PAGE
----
Tax reclaim when shopping abroad
If you shop beyond Switzerland's borders, there are some important things to know about Swiss customs in order not to be (mis)taken for smugglers: first, the customs-free limit on any purchased goods you take back to Switzerland is CHF 300 on the net value. If an item costs more than CHF 300, it is subject to a customs duty. For obvious reasons, dividing the amount of a purchased item among several people to avoid customs duty is not allowed.
Below is an overview of duty-free quantities
For example, if four people purchased one television set costing CHF 1,150 together, they cannot accumulate their duty-free allowances to avoid having to pay the duty of + 8 % VAT on the total purchase amount. Also, regardless of whether you buy one item or several items, the combined value of which exceeds the duty-free limit, you are liable to pay tax on the entire amount and not just on the difference. Please note that even if you do not exceed the duty-free limits, you can still run into problems at customs as certain agricultural products are subject to specially defined maximum amounts by law.
- Further information can be found HERE
When you pay VAT at a shop abroad and then bring your goods into Switzerland, you can reclaim the foreign VAT by doing the following:
- request a completed official form for a refund from the sales person.
- have the customs officer of the foreign country stamp and confirm the purchase and export.
- the next time you purchase something at the same shop, bring the stamped and completed form with you and get your refund.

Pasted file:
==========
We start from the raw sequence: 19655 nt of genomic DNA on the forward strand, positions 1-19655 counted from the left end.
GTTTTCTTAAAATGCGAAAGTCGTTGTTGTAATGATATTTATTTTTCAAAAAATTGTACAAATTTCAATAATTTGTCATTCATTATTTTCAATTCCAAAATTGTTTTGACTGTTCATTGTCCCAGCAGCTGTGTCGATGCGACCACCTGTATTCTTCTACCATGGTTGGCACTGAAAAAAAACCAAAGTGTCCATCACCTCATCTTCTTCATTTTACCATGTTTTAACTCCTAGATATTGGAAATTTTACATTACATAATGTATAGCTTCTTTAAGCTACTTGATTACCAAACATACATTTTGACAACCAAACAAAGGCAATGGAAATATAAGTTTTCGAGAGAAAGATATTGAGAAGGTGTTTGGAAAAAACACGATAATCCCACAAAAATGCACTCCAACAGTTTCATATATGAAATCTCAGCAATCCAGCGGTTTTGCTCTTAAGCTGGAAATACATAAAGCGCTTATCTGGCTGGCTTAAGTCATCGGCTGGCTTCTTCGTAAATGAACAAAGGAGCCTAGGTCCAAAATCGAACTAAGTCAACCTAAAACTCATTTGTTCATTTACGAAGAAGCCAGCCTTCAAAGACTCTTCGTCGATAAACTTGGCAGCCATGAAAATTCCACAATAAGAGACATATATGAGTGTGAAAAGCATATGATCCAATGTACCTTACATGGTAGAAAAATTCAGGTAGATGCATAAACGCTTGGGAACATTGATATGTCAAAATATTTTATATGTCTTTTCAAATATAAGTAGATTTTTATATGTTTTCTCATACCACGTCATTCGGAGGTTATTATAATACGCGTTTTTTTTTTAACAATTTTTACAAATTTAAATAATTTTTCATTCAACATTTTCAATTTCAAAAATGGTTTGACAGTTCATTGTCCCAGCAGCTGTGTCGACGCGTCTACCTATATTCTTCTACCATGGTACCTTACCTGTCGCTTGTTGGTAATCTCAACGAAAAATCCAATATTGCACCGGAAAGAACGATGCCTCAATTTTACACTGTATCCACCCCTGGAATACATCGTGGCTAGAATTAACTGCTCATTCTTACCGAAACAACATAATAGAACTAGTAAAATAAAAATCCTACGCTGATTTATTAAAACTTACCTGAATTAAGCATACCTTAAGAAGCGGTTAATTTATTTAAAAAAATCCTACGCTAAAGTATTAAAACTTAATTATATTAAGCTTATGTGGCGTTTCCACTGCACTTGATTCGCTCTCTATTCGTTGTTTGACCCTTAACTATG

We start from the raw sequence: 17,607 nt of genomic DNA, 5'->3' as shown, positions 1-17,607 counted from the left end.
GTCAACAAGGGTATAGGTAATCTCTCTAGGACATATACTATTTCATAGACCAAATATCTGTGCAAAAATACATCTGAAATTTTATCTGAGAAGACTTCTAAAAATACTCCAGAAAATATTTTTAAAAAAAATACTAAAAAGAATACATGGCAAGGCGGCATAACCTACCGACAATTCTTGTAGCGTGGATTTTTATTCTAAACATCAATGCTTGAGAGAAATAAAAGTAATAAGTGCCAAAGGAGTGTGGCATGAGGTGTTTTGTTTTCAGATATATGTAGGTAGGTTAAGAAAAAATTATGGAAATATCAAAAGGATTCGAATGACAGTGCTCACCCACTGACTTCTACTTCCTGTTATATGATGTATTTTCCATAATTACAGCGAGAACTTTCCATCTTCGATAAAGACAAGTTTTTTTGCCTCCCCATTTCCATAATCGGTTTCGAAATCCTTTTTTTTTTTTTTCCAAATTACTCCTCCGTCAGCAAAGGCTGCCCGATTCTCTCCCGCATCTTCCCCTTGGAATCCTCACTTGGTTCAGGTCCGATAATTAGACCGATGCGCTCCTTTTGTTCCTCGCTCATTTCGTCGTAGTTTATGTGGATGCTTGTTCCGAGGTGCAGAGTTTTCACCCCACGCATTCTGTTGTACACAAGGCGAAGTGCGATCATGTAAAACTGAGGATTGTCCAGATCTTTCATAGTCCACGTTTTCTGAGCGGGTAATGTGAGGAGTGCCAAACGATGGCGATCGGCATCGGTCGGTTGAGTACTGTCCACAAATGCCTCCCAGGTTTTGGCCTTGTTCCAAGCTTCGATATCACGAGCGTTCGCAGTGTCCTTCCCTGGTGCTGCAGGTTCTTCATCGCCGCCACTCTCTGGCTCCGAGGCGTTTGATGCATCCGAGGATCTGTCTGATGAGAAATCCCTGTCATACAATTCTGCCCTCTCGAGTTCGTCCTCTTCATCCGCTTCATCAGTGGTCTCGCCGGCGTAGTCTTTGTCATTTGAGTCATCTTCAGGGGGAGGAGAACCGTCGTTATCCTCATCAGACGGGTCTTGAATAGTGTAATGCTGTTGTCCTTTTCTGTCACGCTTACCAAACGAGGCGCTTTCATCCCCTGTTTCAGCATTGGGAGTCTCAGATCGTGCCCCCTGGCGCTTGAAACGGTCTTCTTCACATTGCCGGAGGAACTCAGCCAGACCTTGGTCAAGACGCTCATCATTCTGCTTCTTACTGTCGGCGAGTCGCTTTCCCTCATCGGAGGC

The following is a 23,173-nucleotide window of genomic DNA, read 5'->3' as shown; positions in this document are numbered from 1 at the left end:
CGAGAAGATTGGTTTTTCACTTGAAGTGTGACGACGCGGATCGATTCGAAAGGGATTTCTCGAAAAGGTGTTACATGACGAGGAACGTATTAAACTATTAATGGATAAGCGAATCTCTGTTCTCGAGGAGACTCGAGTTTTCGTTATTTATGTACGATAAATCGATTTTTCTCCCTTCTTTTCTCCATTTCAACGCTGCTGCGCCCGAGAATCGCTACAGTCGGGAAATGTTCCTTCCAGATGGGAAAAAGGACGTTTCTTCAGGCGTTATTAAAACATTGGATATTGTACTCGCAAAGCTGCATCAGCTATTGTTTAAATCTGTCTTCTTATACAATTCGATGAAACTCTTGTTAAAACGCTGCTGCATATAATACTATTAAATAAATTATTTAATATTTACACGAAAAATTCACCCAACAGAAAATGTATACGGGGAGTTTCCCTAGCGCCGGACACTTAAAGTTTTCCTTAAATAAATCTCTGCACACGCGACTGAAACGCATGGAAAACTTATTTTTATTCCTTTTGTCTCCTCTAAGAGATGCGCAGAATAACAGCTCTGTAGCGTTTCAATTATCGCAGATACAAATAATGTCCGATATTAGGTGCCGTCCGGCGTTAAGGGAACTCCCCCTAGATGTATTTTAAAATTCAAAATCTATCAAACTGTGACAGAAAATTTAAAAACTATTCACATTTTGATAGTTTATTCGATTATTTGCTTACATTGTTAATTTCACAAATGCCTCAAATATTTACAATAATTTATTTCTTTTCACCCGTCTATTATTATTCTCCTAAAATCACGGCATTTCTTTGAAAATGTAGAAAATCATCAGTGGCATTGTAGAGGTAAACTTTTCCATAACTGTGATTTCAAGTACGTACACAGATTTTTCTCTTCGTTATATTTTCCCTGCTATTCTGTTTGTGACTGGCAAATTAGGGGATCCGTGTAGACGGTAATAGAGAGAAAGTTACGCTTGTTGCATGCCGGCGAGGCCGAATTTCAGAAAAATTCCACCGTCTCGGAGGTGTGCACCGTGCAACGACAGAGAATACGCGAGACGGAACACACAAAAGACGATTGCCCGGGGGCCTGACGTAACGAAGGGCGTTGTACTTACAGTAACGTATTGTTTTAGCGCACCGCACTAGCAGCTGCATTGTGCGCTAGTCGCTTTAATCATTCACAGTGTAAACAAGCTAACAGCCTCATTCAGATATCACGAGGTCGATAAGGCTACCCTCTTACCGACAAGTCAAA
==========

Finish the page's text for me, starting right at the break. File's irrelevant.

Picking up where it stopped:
- if the shop is in a duty-free shopping area, you can get a refund by having the amount credited to your charge card account rather than being refunded in the same shop. The market leader, Global Refund, operates windows at Swiss train stations and airports where you can get money refunded.
- further information can be found HERE
In principle, whatever you order online abroad is subject to a customs and VAT duty and must be registered at the customs authorities for assessment. When being sent items in the post or by courier, you do not have to do all this yourself. Your service providers (e.g. post office, DHL, UPS, etc.) will do it for you.
Up to the amount of CHF 5, you will not be charged for any customs or VAT duty. This means that goods with a maximum value of CHF 62, including shipping, customs, insurance and customs expenses, etc. (at a VAT rate of 8%) or of CHF 200 (at a VAT rate of 2.5%) do not incur any charges.
The customs clearance fee charged by the Swiss Post depends on the origin and the VAT value (taxable amount) of the goods. For any goods sent from Germany, France, Austria and Italy, the basic fee is CHF 12, for other countries it is CHF 16.50. Also add 3% on the taxable value of the goods (exclusive of import details and customs clearance).